Survival has never opposed the views of Bushmen who wish to be relocated outside the reserve. So long as their choice was an informed one, their rights have not been violated.

Survival exists to support the rights of threatened tribal peoples those whose rights /are/ being violated. In the case of the Botswana Bushmen, this means all those who did not want to give up their lands and who were /forced/ to move by threats and coercion. Survival has received a statement from the Bushmen who were evicted confirming that Beslag does not represent their views in this matter.

In the 19th century, it was a normal practice of British colonial powers in Africa to coopt tribal and regional kings or chiefs wherever possible. In cases where the native peoples had no political leaders (which is very common amongst hunter-gatherers, including most Bushmen, and some pastoral peoples), the invading colonists simply created 'chiefs' by selecting men for the position and rewarding them and their families accordingly. These were, of course, individuals who agreed with colonial rule. By appointing 'chiefs' or 'headmen' of the government resettlement camps, the Botswana government is simply following a tradition established by the British colonial authorities.

The Central Kalahari Game Reserve was created in 1961 as a home for the Gana and Gwi 'Bushman' tribes so that they could continue to live as hunter-gatherers. For 20,000 years or more the Bushmen were the sole inhabitants of southern Africa, until the arrival of the Bantu tribes in the region, about 1,500 years ago, followed by white colonists several hundred years ago. The Bushmen, along with a small number of Bakgalagadi, lived peacefully in the Reserve until 1997, when the government forcibly removed about 1,500 people to the resettlement camps. About 700 Bushmen resisted all attempts to evict them, until the government cut off their water supply in February 2002, forcing most of them into the resettlement camps. Despite having no water about 50 Bushmen refused to leave. Since then and in spite of the intimidation of the authorities, some Bushmen have returned to the reserve and rebuilt their homes.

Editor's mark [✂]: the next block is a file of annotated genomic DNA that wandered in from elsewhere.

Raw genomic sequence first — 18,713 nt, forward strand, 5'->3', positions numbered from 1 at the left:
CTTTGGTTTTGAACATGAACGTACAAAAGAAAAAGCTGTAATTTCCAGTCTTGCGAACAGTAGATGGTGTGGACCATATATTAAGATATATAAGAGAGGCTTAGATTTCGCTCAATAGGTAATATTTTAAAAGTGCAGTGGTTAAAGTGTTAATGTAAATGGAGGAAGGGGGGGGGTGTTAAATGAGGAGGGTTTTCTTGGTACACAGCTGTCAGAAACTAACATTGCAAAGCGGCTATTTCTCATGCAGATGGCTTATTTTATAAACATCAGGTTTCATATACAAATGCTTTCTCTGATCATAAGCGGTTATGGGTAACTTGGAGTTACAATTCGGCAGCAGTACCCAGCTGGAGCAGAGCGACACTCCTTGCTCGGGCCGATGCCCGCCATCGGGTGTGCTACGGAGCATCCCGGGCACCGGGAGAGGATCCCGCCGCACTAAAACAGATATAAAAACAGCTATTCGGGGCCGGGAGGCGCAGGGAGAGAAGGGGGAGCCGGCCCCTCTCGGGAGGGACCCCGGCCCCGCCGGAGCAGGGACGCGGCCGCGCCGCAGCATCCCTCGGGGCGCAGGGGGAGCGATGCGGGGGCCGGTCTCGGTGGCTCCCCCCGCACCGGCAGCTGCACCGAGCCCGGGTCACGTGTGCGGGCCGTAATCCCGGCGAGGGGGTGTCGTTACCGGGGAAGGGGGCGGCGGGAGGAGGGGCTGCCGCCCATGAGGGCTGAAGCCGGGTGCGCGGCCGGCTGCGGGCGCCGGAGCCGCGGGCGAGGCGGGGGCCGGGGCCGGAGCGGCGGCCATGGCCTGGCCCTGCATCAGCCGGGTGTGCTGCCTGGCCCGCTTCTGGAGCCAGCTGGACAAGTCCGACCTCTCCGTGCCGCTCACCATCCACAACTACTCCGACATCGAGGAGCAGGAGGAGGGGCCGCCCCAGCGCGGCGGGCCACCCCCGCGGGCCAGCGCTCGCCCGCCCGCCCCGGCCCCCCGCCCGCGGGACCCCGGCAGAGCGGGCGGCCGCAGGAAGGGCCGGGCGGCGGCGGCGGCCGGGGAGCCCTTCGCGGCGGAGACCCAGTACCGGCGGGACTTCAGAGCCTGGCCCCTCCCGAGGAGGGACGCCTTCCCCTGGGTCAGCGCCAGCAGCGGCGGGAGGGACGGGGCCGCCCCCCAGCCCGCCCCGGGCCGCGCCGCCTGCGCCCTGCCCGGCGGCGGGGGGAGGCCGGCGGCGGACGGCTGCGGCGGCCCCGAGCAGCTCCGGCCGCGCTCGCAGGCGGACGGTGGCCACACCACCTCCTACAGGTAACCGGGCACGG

Source: Survival International